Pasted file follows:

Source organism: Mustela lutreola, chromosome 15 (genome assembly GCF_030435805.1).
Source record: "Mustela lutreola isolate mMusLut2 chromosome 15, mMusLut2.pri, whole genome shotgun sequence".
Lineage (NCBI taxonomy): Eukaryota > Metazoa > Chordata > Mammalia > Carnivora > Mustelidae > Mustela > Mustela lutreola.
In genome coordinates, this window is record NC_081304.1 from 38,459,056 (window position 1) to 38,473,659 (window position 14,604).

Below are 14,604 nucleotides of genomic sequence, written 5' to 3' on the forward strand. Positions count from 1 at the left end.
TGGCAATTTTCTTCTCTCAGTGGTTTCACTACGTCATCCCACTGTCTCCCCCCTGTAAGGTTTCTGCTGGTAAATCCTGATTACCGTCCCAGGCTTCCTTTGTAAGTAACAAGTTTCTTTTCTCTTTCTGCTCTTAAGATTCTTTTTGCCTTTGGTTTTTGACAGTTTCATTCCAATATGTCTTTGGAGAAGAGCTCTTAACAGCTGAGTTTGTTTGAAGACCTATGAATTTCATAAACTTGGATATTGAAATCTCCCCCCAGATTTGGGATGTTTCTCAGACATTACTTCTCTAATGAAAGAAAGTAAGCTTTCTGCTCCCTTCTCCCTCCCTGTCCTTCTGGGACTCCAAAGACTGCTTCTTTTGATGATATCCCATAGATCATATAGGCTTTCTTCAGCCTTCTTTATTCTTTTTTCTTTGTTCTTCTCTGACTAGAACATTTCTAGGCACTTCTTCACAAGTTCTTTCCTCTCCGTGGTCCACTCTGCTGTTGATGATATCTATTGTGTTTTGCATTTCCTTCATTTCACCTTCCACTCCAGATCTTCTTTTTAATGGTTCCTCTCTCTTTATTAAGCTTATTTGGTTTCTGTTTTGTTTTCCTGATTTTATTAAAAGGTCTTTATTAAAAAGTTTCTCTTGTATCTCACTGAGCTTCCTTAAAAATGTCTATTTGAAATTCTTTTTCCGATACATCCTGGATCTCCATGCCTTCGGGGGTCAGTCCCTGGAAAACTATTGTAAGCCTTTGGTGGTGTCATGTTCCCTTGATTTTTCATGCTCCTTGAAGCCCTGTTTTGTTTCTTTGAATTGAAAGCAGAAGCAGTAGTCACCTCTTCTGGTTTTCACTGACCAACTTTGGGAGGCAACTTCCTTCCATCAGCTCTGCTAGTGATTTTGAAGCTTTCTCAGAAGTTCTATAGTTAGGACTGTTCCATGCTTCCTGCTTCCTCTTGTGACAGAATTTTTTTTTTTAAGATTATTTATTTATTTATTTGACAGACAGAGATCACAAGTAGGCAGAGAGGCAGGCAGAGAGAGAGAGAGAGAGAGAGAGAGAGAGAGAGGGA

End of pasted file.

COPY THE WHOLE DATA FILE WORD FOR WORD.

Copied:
Source organism: Mustela lutreola, chromosome 15 (genome assembly GCF_030435805.1).
Source record: "Mustela lutreola isolate mMusLut2 chromosome 15, mMusLut2.pri, whole genome shotgun sequence".
Lineage (NCBI taxonomy): Eukaryota > Metazoa > Chordata > Mammalia > Carnivora > Mustelidae > Mustela > Mustela lutreola.
In genome coordinates, this window is record NC_081304.1 from 38,459,056 (window position 1) to 38,473,659 (window position 14,604).

Below are 14,604 nucleotides of genomic sequence, written 5' to 3' on the forward strand. Positions count from 1 at the left end.
TGGCAATTTTCTTCTCTCAGTGGTTTCACTACGTCATCCCACTGTCTCCCCCCTGTAAGGTTTCTGCTGGTAAATCCTGATTACCGTCCCAGGCTTCCTTTGTAAGTAACAAGTTTCTTTTCTCTTTCTGCTCTTAAGATTCTTTTTGCCTTTGGTTTTTGACAGTTTCATTCCAATATGTCTTTGGAGAAGAGCTCTTAACAGCTGAGTTTGTTTGAAGACCTATGAATTTCATAAACTTGGATATTGAAATCTCCCCCCAGATTTGGGATGTTTCTCAGACATTACTTCTCTAATGAAAGAAAGTAAGCTTTCTGCTCCCTTCTCCCTCCCTGTCCTTCTGGGACTCCAAAGACTGCTTCTTTTGATGATATCCCATAGATCATATAGGCTTTCTTCAGCCTTCTTTATTCTTTTTTCTTTGTTCTTCTCTGACTAGAACATTTCTAGGCACTTCTTCACAAGTTCTTTCCTCTCCGTGGTCCACTCTGCTGTTGATGATATCTATTGTGTTTTGCATTTCCTTCATTTCACCTTCCACTCCAGATCTTCTTTTTAATGGTTCCTCTCTCTTTATTAAGCTTATTTGGTTTCTGTTTTGTTTTCCTGATTTTATTAAAAGGTCTTTATTAAAAAGTTTCTCTTGTATCTCACTGAGCTTCCTTAAAAATGTCTATTTGAAATTCTTTTTCCGATACATCCTGGATCTCCATGCCTTCGGGGGTCAGTCCCTGGAAAACTATTGTAAGCCTTTGGTGGTGTCATGTTCCCTTGATTTTTCATGCTCCTTGAAGCCCTGTTTTGTTTCTTTGAATTGAAAGCAGAAGCAGTAGTCACCTCTTCTGGTTTTCACTGACCAACTTTGGGAGGCAACTTCCTTCCATCAGCTCTGCTAGTGATTTTGAAGCTTTCTCAGAAGTTCTATAGTTAGGACTGTTCCATGCTTCCTGCTTCCTCTTGTGACAGAATTTTTTTTTTTAAGATTATTTATTTATTTATTTGACAGACAGAGATCACAAGTAGGCAGAGAGGCAGGCAGAGAGAGAGAGAGAGAGAGAGAGAGAGAGAGAGGGA